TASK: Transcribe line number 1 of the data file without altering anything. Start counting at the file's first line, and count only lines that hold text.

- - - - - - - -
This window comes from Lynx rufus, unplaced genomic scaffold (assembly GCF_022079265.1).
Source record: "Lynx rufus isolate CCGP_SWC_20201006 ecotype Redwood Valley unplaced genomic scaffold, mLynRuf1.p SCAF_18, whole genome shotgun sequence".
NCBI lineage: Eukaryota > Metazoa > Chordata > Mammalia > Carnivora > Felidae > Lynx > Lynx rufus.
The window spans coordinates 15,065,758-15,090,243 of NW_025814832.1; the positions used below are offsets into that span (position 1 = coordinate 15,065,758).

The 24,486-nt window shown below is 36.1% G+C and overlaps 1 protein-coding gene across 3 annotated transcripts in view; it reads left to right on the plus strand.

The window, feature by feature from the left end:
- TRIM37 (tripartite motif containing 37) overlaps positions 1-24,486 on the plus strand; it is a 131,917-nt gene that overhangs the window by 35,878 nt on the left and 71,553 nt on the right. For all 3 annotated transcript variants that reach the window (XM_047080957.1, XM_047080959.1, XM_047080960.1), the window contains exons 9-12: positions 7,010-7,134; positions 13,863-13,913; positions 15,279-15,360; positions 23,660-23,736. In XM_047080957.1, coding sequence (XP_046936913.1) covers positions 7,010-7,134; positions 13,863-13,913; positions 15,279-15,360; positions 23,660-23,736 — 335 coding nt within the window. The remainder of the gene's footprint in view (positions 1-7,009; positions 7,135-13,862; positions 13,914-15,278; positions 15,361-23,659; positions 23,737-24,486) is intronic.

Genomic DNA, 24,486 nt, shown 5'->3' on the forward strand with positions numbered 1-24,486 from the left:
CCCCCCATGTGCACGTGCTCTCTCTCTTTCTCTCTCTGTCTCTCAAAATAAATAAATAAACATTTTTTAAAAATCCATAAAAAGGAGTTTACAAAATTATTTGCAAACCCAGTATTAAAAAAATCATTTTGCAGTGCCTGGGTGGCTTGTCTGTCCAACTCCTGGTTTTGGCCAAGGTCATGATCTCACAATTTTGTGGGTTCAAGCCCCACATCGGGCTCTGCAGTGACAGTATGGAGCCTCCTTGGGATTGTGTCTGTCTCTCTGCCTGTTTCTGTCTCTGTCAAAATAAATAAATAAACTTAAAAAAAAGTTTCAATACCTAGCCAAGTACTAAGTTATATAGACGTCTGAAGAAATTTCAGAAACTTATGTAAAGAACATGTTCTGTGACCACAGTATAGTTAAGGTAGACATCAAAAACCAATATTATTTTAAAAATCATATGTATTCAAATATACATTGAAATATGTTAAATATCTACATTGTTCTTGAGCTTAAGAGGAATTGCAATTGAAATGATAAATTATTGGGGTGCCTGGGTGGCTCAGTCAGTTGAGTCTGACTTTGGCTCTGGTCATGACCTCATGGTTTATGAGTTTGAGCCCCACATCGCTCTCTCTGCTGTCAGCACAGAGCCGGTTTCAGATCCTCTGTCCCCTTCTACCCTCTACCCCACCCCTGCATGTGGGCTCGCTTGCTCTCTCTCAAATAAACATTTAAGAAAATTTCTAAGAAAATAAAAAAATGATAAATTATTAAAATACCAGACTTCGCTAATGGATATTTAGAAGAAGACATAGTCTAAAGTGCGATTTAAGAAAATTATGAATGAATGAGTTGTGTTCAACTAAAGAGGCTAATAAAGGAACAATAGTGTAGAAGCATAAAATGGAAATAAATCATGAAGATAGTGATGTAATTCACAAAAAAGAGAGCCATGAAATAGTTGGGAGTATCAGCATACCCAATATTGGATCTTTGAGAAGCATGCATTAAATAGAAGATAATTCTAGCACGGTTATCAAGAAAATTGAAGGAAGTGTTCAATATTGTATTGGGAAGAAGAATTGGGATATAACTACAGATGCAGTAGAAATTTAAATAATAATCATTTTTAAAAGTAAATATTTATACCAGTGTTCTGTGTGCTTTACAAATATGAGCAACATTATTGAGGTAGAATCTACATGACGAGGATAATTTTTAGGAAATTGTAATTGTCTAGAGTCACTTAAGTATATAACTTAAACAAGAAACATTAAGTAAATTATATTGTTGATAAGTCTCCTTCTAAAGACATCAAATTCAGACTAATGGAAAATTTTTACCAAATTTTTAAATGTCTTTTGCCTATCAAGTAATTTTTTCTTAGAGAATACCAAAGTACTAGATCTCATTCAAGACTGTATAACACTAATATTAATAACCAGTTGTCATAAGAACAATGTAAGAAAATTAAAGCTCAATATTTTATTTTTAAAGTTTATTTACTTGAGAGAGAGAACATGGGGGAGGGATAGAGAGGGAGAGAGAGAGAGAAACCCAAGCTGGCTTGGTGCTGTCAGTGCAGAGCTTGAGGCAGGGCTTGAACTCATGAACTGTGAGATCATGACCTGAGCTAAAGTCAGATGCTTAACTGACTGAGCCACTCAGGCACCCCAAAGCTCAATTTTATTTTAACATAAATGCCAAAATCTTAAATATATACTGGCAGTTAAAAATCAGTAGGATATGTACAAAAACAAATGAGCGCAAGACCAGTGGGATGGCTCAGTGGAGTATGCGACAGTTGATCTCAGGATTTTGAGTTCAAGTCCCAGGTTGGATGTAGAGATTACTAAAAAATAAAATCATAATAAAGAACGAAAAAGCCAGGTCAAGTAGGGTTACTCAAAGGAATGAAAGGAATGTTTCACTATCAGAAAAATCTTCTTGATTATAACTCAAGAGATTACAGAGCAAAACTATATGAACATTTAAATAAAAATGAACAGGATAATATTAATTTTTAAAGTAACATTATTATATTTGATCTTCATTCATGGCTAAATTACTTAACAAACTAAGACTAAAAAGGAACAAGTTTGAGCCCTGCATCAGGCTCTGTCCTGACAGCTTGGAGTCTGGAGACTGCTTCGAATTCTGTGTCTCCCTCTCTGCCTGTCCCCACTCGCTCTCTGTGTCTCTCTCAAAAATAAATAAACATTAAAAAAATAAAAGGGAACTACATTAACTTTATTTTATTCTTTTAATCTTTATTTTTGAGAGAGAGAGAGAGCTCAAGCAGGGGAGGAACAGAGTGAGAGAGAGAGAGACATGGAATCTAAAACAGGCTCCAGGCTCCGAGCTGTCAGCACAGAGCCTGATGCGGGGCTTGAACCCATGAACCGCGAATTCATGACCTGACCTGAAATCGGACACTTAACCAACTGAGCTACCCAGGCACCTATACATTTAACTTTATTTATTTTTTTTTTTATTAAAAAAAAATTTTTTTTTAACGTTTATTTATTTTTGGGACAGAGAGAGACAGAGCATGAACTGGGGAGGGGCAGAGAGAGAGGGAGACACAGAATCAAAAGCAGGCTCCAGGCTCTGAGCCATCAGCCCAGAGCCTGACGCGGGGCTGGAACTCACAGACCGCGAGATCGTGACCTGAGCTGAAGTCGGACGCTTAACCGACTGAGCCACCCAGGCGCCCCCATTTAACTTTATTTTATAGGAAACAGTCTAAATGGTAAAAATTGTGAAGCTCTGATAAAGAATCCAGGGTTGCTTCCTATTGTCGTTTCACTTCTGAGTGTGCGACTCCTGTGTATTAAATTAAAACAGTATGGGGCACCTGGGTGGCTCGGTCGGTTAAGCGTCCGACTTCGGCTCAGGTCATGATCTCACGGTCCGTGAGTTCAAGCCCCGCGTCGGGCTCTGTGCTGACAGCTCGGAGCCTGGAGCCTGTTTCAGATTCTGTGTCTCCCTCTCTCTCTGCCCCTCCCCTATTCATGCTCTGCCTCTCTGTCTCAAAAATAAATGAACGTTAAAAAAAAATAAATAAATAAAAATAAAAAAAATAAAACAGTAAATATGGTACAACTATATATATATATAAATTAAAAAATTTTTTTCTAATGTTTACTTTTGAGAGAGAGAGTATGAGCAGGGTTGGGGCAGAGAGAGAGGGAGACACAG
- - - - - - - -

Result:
This window comes from Lynx rufus, unplaced genomic scaffold (assembly GCF_022079265.1).